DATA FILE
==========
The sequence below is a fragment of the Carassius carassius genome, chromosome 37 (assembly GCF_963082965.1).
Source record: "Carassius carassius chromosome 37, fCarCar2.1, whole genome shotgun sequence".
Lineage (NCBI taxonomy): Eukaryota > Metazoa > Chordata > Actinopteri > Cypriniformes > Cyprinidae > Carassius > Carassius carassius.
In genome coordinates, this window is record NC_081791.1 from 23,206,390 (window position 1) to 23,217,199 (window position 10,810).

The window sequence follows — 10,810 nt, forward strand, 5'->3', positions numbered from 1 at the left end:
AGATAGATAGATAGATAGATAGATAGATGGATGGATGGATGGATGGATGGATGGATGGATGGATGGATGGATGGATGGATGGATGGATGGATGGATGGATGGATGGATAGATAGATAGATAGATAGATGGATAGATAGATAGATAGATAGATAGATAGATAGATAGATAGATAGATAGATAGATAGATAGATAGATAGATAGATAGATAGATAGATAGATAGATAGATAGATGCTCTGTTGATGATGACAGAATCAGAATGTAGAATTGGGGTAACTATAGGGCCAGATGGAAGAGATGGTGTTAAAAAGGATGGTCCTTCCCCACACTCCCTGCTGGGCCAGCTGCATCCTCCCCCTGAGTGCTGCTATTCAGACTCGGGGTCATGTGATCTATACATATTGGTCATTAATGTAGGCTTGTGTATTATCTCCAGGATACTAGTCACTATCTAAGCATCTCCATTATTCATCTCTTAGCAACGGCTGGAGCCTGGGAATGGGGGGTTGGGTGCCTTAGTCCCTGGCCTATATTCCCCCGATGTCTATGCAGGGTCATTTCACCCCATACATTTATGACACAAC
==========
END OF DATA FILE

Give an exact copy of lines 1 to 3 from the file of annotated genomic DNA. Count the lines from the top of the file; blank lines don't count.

The sequence below is a fragment of the Carassius carassius genome, chromosome 37 (assembly GCF_963082965.1).
Source record: "Carassius carassius chromosome 37, fCarCar2.1, whole genome shotgun sequence".
Lineage (NCBI taxonomy): Eukaryota > Metazoa > Chordata > Actinopteri > Cypriniformes > Cyprinidae > Carassius > Carassius carassius.